When the chauffeur-driven Lincoln carrying D.C. Mayor Marion Barry arrived at Metropolitan Baptist Church Sunday night, the church bell tower sounded. It was not the kind of joyful melody you'd expect at a tribute honoring the mayor, but more an ominous toll that might be used to announce a wake.
"We are not here to eulogize the mayor," the Rev. Robert Hamilton Jr. was quick to point out. But the inspirational words that followed were not enough to halt a drift into deep sadness.
Whether you believed that white people were trying to slip a noose around the neck of yet another black man, as some speakers claimed, or that "a human being had merely made a mistake," as Barry proclaimed, the bottom line, as some people prayed, was that only God could help him now.
In the midst of the testimonials, Barry entered the church leading a buoyant entourage that included his wife, Effi, and his mother, Mattie Cummings. But gone were the chants of "Four More Years," as had been characteristic of appearances before he had admitted smoking crack.
This time, supporters simply called out his name, "Barry" and "Marion," symbolizing the familiarity that had endeared him to so many.
"I'm like a ship being tossed by an angry sea," Barry intoned woefully from the dias. "I wonder what I've done to make this race so hard to run?"
Barry then introduced his mother and told how she had chopped cotton and carried heavy cotton sacks, and how she had lived in a cold, old Mississippi shack, all while carrying him in her womb.
Next came his wife, Effi, who he said had been skeptical about him when they met in 1976, but who had allowed God to join them in holy matrimony two years later. Eventually, Barry conceded, Effi would become "angry, hostile, hurt and disappointed."
By Jan. 21, 1990, he, too, was "feeling the pain, the shame and embarrassment" of being caught smoking crack. But now he was back -- "stronger, more humble, redeemed."
For a mayor who once had carried himself as all-powerful and invincible, Barry was bowed, but not broken. Once a master of marshaling grass-roots support, he now faced a legal arena where the qualities that won his campaigns would be minimized, if not outright negated.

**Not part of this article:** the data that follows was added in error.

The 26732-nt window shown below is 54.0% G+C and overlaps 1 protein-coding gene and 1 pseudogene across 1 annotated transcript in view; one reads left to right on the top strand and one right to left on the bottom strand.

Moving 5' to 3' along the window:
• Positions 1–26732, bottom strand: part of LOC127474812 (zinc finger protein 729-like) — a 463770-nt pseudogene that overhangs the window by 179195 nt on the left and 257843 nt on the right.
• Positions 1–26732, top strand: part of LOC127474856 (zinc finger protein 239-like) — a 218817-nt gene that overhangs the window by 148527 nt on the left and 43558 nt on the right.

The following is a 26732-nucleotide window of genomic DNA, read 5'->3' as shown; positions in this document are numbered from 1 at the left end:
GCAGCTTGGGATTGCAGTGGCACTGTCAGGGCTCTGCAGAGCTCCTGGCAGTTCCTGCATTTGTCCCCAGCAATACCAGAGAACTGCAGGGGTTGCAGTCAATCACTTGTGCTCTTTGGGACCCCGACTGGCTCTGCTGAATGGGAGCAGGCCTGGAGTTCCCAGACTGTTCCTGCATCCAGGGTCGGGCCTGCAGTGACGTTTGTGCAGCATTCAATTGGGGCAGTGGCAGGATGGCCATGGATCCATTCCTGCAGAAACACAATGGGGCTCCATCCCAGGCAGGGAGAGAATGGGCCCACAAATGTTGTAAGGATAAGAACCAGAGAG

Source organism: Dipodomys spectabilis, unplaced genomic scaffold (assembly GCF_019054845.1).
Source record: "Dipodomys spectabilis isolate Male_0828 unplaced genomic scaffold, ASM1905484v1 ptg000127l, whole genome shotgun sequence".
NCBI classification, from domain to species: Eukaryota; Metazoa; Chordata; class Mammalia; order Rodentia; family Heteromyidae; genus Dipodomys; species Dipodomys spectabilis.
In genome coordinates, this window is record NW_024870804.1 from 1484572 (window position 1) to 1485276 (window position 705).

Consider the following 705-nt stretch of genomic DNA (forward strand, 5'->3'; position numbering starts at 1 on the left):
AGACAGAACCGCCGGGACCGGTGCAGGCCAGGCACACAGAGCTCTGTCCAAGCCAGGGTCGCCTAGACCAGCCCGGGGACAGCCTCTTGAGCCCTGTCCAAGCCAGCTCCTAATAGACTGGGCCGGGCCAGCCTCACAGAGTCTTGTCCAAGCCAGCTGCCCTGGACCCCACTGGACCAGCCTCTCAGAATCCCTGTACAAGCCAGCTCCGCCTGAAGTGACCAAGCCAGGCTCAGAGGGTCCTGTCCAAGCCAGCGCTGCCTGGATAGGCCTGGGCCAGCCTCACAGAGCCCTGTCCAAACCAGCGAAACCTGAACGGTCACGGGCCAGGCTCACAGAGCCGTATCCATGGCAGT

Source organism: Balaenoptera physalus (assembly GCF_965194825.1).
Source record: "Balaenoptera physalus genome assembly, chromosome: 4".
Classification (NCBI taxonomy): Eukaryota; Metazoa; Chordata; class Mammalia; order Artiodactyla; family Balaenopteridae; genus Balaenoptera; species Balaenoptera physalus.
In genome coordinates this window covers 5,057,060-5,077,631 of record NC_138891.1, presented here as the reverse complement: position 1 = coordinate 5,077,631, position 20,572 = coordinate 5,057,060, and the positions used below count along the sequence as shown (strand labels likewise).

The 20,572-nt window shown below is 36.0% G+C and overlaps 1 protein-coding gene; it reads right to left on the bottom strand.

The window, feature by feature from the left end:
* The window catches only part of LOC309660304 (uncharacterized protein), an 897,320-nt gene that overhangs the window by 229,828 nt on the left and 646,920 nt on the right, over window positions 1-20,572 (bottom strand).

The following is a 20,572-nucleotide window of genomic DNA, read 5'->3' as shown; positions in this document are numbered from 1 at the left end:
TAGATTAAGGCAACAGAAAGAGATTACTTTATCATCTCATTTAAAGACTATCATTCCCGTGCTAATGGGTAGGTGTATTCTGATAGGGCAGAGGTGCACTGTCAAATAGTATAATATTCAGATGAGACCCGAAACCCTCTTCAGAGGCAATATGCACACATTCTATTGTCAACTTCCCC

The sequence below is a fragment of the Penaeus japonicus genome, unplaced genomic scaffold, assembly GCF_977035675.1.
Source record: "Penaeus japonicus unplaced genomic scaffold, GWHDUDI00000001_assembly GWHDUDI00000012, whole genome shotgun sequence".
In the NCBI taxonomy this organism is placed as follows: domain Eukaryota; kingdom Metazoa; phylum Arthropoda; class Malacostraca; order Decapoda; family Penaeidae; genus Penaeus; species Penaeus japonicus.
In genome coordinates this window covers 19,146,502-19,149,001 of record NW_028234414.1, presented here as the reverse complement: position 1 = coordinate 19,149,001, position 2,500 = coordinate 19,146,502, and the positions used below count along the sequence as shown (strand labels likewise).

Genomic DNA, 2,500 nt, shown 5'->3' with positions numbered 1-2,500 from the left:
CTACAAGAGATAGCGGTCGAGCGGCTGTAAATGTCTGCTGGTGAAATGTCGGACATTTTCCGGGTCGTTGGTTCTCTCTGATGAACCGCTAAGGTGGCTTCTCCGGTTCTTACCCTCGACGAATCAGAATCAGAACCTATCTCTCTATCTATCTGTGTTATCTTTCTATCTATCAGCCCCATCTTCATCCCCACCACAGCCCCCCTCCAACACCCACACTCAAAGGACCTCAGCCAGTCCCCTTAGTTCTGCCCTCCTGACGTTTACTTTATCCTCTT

He had stunned supporters last week by admitting he had smoked crack at the Vista Hotel. Yet he was still trying to maintain that he was innocent of charges that he possessed crack. "I'm not going to try to figure it all out," Barry said. "It's not in my hands." But the fact remained, Barry was trapped -- and even those supporters could not help but sense it.
On one hand, he could enter a guilty plea -- but some supporters would interpret that as the racial equivalent of handing his head to "Mr. Charlie," as the white U.S. attorney was derisively referred to. Or he could show courage by going through a moral minefield of a trial -- and risk having revelations of past behavior explode on family and friends.
By all indications, Barry had opted to run the gauntlet -- and Sunday night his supporters fought hard against succumbing to the grim odds against his emerging from a trial unbloodied.
But as hard as they tried, their testimonials could not have sounded more melancholy.
The Rev. James Bevel concluded that Marion Barry was just the latest in a string of black male assassination targets whose name began with "M." A cold-blooded "criminal" justice system was out to get him, Bevel alleged -- and, he said, we already knew what had happened to Malcolm and Martin after the government set its sights on them.
The Rev. Carlton Veazey recalled the sad story of a "Mr. Mule," who had served faithfully until he had been used up.
"They threw Mr. Mule in a ditch, and tried to bury him alive," Veazey said. "But every time dirt was thrown on him, he just shook it off and tried to climb out of the hole . . . "
In some ways, it sounded as if Barry's staunchest supporters had returned the most severe verdict against him -- recalling his life as though it had come to an end.
Rather than peer into an uncertain future, better to take a stroll down memory lane.
"No matter what is written about Marion Barry," Veazey said, setting the tone for the testimonials, "nobody can erase his record."
Barry had been a man of extraordinary good works, his supporters pointed out again and again. "He was my friend," someone declared.
And now he is in God's hands.